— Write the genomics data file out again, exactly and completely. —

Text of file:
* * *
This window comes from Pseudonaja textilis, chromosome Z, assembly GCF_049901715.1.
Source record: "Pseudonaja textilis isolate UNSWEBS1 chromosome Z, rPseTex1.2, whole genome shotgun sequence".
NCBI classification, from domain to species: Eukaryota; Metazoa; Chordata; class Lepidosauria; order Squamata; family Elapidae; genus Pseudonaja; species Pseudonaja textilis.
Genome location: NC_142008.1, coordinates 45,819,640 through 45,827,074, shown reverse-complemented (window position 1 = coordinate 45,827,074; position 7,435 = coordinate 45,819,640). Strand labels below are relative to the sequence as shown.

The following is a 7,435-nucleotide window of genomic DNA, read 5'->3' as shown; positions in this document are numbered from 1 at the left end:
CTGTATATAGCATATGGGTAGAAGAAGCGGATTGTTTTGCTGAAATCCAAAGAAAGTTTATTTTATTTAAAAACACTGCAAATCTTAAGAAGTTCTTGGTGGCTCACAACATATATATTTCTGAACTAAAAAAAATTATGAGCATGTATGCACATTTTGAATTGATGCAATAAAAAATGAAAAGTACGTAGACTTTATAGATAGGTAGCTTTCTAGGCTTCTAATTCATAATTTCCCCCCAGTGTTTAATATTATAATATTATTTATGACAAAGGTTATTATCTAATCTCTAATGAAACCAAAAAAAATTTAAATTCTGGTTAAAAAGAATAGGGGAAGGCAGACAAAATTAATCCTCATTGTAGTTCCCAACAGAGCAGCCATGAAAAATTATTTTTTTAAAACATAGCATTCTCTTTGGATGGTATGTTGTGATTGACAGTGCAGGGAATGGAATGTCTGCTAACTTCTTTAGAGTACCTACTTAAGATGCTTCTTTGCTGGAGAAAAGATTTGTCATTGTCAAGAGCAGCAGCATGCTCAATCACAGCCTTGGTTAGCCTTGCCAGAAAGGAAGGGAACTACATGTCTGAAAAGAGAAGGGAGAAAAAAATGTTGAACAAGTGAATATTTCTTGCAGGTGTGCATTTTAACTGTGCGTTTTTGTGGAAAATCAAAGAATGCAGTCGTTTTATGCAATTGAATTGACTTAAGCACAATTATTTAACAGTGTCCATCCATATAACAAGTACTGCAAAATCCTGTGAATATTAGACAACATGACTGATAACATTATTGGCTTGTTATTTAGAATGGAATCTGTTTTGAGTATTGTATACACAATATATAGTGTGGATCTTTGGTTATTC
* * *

This window comes from Pseudonaja textilis, chromosome Z, assembly GCF_049901715.1.
Source record: "Pseudonaja textilis isolate UNSWEBS1 chromosome Z, rPseTex1.2, whole genome shotgun sequence".
NCBI classification, from domain to species: Eukaryota; Metazoa; Chordata; class Lepidosauria; order Squamata; family Elapidae; genus Pseudonaja; species Pseudonaja textilis.
Genome location: NC_142008.1, coordinates 45,819,640 through 45,827,074, shown reverse-complemented (window position 1 = coordinate 45,827,074; position 7,435 = coordinate 45,819,640). Strand labels below are relative to the sequence as shown.

The following is a 7,435-nucleotide window of genomic DNA, read 5'->3' as shown; positions in this document are numbered from 1 at the left end:
CTGTATATAGCATATGGGTAGAAGAAGCGGATTGTTTTGCTGAAATCCAAAGAAAGTTTATTTTATTTAAAAACACTGCAAATCTTAAGAAGTTCTTGGTGGCTCACAACATATATATTTCTGAACTAAAAAAAATTATGAGCATGTATGCACATTTTGAATTGATGCAATAAAAAATGAAAAGTACGTAGACTTTATAGATAGGTAGCTTTCTAGGCTTCTAATTCATAATTTCCCCCCAGTGTTTAATATTATAATATTATTTATGACAAAGGTTATTATCTAATCTCTAATGAAACCAAAAAAAATTTAAATTCTGGTTAAAAAGAATAGGGGAAGGCAGACAAAATTAATCCTCATTGTAGTTCCCAACAGAGCAGCCATGAAAAATTATTTTTTTAAAACATAGCATTCTCTTTGGATGGTATGTTGTGATTGACAGTGCAGGGAATGGAATGTCTGCTAACTTCTTTAGAGTACCTACTTAAGATGCTTCTTTGCTGGAGAAAAGATTTGTCATTGTCAAGAGCAGCAGCATGCTCAATCACAGCCTTGGTTAGCCTTGCCAGAAAGGAAGGGAACTACATGTCTGAAAAGAGAAGGGAGAAAAAAATGTTGAACAAGTGAATATTTCTTGCAGGTGTGCATTTTAACTGTGCGTTTTTGTGGAAAATCAAAGAATGCAGTCGTTTTATGCAATTGAATTGACTTAAGCACAATTATTTAACAGTGTCCATCCATATAACAAGTACTGCAAAATCCTGTGAATATTAGACAACATGACTGATAACATTATTGGCTTGTTATTTAGAATGGAATCTGTTTTGAGTATTGTATACACAATATATAGTGTGGATCTTTGGTTATTC